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Barbara Grier (1933–2011) was born in Cincinnati; her parents were Dorothy Vernon Black, a secretary, and Philip Strang Grier, a doctor. Already as a child, Grier noticed her behaviour patterns were different from her friends; she would go to the library to discover more about lesbians. She came out as a lesbian at the age of 12, by telling her mother she was homosexual, her mother replied, 'No, you're a woman, so you're a lesbian. And 12 years old is too young to make such a decision, so let's wait six months before we tell the newspapers.'
Grier would spend her days collecting as much information as possible about female homosexuality. She began collecting books when, at sixteen, her mother gave her a copy of ‘The Well of Loneliness’ by Radclyffe Hall. She described her collection of lesbian-themed books as ‘Lesbiana’, a collection fuelled by a 'love affair with lesbian publishing.'
Shortly after graduating high school in 1951, Grier met a woman named Helen Bennett, in a public library; they fell in love. They would spend 20 years of their life together. First in Denver, Colorado while Bennett went to library school, later moving to Kansas City where both worked in public libraries. After subscribing to ‘The Ladder’ in 1957, Grier soon began writing book reviews for the magazine. ‘The Ladder’ was a publication by the Daughters of Bilitis (the first lesbian civil and political rights organisation in the United States). Grier used multiple pen names for her writings, including Gene Damon, Lennox Strong, and Vern Niven, most to review literature in which lesbians were characters or a plot device. Became editor of ‘The Ladder’ in 1968; she planned to expand the magazine to include more feminist ideals.
After being in a relationship with Helen Bennett for 20 years, Grier fell in love with librarian Donna McBride. She left Bennett for McBride, later claiming it was the only decision she ever agonised about. Grier and McBride began running Naiad Press in 1973, with the support and encouragement of two editors of ‘The Ladder’: Anyda Marchant and Muriel Crawford. Their first published work was ‘The Latecomer’, written by Marchant under the pen name Sarah Aldridge. Both women continued to work full-time until 1982, when they dedicated all their time to the publishing company.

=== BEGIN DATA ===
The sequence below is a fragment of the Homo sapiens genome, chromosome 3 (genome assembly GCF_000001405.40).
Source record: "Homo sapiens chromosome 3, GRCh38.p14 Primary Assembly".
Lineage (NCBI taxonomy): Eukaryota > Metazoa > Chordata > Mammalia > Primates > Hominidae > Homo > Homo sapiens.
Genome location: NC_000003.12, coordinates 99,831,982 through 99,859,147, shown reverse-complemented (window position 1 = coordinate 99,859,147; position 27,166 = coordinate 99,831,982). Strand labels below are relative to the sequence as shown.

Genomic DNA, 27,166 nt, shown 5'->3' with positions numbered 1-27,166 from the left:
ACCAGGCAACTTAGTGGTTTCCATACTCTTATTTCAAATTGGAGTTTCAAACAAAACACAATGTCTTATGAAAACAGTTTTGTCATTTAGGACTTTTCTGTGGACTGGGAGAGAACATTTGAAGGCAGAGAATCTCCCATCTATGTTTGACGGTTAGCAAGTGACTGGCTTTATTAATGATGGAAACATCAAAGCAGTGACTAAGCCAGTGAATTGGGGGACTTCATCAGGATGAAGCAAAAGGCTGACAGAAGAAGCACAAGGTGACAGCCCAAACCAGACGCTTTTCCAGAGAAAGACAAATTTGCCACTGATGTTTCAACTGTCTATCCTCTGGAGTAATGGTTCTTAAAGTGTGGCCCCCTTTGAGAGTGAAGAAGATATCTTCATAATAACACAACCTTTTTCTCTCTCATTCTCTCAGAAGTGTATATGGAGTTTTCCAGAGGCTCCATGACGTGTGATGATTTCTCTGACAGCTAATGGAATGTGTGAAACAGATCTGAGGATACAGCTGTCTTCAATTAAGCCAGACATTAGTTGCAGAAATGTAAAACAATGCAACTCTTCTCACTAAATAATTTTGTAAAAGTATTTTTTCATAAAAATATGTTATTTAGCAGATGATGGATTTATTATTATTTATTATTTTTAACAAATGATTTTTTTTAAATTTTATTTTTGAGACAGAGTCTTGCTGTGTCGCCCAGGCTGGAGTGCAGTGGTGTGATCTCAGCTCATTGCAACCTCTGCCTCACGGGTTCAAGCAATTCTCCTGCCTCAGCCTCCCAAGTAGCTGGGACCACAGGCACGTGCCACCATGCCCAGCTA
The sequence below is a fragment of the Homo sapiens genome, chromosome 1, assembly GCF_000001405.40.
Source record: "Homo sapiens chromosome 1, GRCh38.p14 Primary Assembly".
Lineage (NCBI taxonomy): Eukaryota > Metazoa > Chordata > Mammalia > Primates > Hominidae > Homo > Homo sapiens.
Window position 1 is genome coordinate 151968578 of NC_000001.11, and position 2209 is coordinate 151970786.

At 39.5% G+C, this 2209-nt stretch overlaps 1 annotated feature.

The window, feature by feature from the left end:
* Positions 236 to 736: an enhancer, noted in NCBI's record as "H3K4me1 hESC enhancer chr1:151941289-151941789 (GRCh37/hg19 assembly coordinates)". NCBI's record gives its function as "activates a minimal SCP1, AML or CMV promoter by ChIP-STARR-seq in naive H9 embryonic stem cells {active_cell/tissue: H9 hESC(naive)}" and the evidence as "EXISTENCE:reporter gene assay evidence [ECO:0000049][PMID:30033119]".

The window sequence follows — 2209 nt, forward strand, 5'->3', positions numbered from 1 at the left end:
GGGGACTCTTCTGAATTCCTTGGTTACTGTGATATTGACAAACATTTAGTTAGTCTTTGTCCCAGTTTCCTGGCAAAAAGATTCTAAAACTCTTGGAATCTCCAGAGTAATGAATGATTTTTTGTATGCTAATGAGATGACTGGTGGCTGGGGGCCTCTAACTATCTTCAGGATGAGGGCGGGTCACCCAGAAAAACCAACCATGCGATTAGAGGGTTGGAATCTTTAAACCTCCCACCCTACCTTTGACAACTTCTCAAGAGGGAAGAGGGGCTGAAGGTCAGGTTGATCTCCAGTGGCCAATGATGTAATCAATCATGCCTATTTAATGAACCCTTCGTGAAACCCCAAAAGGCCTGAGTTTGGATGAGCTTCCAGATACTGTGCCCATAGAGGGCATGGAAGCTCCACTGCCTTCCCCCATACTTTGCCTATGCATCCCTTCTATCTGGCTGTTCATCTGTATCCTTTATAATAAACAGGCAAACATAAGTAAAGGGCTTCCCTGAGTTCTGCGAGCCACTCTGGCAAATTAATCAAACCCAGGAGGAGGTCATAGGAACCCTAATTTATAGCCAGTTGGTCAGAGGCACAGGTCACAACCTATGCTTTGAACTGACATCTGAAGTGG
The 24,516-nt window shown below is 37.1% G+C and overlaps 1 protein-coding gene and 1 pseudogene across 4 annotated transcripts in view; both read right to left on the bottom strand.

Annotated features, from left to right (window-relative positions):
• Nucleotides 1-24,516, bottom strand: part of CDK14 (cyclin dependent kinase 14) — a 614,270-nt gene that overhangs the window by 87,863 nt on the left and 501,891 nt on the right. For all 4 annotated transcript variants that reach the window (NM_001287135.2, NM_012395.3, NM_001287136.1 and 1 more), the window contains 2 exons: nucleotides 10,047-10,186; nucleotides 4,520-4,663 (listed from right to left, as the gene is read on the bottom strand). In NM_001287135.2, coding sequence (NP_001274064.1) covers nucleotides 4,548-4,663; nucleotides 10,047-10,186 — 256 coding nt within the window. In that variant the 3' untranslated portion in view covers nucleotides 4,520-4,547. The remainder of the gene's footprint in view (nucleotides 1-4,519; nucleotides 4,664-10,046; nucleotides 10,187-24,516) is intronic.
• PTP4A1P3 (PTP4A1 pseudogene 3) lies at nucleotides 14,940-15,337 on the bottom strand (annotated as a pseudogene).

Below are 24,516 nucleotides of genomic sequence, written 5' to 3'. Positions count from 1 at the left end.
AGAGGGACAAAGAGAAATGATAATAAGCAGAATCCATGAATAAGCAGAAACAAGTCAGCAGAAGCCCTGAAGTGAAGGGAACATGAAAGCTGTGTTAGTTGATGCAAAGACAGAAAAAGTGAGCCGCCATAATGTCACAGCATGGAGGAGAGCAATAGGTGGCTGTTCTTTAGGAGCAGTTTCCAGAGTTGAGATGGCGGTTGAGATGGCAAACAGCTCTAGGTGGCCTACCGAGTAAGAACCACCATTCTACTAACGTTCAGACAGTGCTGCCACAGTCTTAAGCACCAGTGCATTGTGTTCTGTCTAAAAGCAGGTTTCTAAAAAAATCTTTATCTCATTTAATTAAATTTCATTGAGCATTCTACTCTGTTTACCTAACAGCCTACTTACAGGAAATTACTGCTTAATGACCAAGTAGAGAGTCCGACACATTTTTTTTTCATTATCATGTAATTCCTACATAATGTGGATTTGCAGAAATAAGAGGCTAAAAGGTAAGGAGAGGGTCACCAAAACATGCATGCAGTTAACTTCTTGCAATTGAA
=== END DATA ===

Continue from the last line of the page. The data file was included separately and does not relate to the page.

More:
Authors represented by Naiad include Valerie Taylor, Katherine V. Forrest, Jane Rule, Ann Bannon's reprinted Beebo Brinker Chronicles, and Gale Wilhelm, the latter Grier spent several years attempting to locate and bring out of obscurity. One of the most controversial works they published was ‘Lesbian Nuns: Breaking Silence’, a work of non-fiction that was banned in Boston and criticised by the Catholic Church. The male-porn magazine ‘Penthouse Forum’ ran a series from this book and it made Naiad an internationally known publishing name. By 1994 Naiad Press had a staff of 8 and projected sales of $1.8 million US.
What began, as a personal study became a self-described obsession for Grier. She worked together with Jeannette Howard Foster and Marion Zimmer Bradley to compile the largest collection of lesbian themed books in the English language. They started to call the collection ‘The Lesbian in Literature’, and the books were rated from A to D referencing how important lesbian characters were to the plot, or T, indicating the book was 'trash'. In 1992 Grier and McBride donated Naiad's entire collection to the San Francisco Public Library, it consisted of a tractor trailer full of 14,000 books estimated at $400,000 US.
Barbara Grier died of cancer in Tallahassee on November 10, 2011. She was 78.
See also Marion Zimmer Bradley, Anyda Marchant, Valerie Taylor, Ann Bannon and Radclyffe Hall.
‘Barbara Grier’, Wikipedia, retrieved 9 October 2014
‘In Remembrance: Barbara Grier’, Lambda Literary, retrieved 9 October 2014
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